Roberson, who has been declared indigent by the court, is being represented by the Kentucky Department of Public Advocacy.

    His attorney, Michael Bufkin, was asked about being prepared for trial, and said as of today, he didn't foresee any obstacles preventing them from being ready.

    "We will do everything in our power to be able to try this case on the date that the court has given, but we can't anticipate what might happen between now and then," said Bufkin.

    Russellville Police are still investigating the case, and say even almost two years later, there could still be more arrests to come.

    "My situation is just having patience, and hopefully the people that didn't come forth will come forth," said Detective Kenneth Edmonds. "It's just a waiting game."

    The trial for both Demetrius Roberson and Tayveon Bibb is scheduled for March 2019.

    The fourth person facing charges, Jordan Lunsford, has pleaded guilty to his charges for the role he played in the shooting.

    http://www.wbko.com/content/news/One...485003991.html
    "I realize this may sound harsh, but as a father and former lawman, I really don't care if it's by lethal injection, by the electric chair, firing squad, hanging, the guillotine or being fed to the lions."
    - Oklahoma Rep. Mike Christian

    “There are some people who just do not deserve to live,”
    - Rev. Richard Hawke

    “Men have called me mad; but the question is not yet settled, whether madness is or is not the loftiest intelligence"
    - Edgar Allan Poe

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    Murder suspect has bond reduced

    By Oj Stapleton
    News Democrat Leader

    One of the suspects indicted in connection with the 2016 murder of Lexus Bell was arraigned on Thursday and had his bond significantly reduced.

    Deon Lamar Young, who turned himself in to the Logan County Detention Center on Friday, June 15, was arraigned last week and his attorney, Alan Simpson asked Circuit Judge Tyler Gill to reduce his bond at the hearing. Gill did so, changing the bond from $250,000 to $25,000. Young pleaded not guilty at the hearing.

    Young, who is facing charges of murder, first-degree robbery and 10 counts of first-degree wanton endangerment, was still lodged in the Logan County Detention Center on Monday morning, despite his lower bond.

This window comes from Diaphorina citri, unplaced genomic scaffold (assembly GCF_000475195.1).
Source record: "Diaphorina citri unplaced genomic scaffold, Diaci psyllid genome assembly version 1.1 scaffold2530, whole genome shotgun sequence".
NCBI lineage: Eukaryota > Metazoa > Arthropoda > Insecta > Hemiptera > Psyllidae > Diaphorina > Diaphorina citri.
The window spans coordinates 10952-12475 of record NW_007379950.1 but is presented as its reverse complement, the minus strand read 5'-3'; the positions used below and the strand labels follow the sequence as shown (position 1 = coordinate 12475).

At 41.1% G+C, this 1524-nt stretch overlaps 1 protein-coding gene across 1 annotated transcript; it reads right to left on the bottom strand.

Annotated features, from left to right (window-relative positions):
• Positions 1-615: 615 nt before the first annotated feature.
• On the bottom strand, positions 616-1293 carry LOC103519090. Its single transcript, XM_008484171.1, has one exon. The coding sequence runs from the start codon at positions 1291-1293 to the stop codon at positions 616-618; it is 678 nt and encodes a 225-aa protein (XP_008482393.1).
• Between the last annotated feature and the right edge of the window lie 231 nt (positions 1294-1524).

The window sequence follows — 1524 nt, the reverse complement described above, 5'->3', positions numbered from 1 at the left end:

Another suspect in the case, Tayveon Bibb, had a hearing scheduled for Tuesday morning. He is also asking for his bond to be reduced.

    Earlier this month, Reba Kirk was sentenced to 20 years for her part in the 2016 shooting death of Lexus Bell.

    Kirk, 32, had the sentence handed down last Thursday, June 7, by Logan Circuit Judge Tyler Gill. She had pleaded guilty to conspiracy to commit murder and complicity to first-degree robbery as her part in the murder in April. Her 20-year sentence can be reduced, however, if information she gives authorities leads to the successful conviction of others in the case.

    Two other defendants in the trial, Demetrius Roberson and Bibb, were in court Friday, June 8, for a hearing in their cases. Roberson is facing the death penalty since he is accused of the act of killing Bell. His attorney, Michael Bufkin, told Judge Gill that he would do his best to be ready for the murder trial in March of next year, but couldn't promise he would not ask for a continuance if more time was needed to prepare Roberson's defense.

    The trial for Roberson and Bibb is set for March 9, 2019. Bibb is charged with murder and first-degree robbery.

    Two others previously indicted in the case have had their charges resolved.

    Jordan Lunsford pleaded guilty to tampering with physical evidence and was placed on pretrial diversion and Khalin Sparks had charges against him but were dismissed after police confirmed an alibi regarding his whereabouts during the time of the shooting.

    http://www.newsdemocratleader.com/Co...ced/-3/12/2698
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    Attorneys for three charged in Logan slaying want separate trials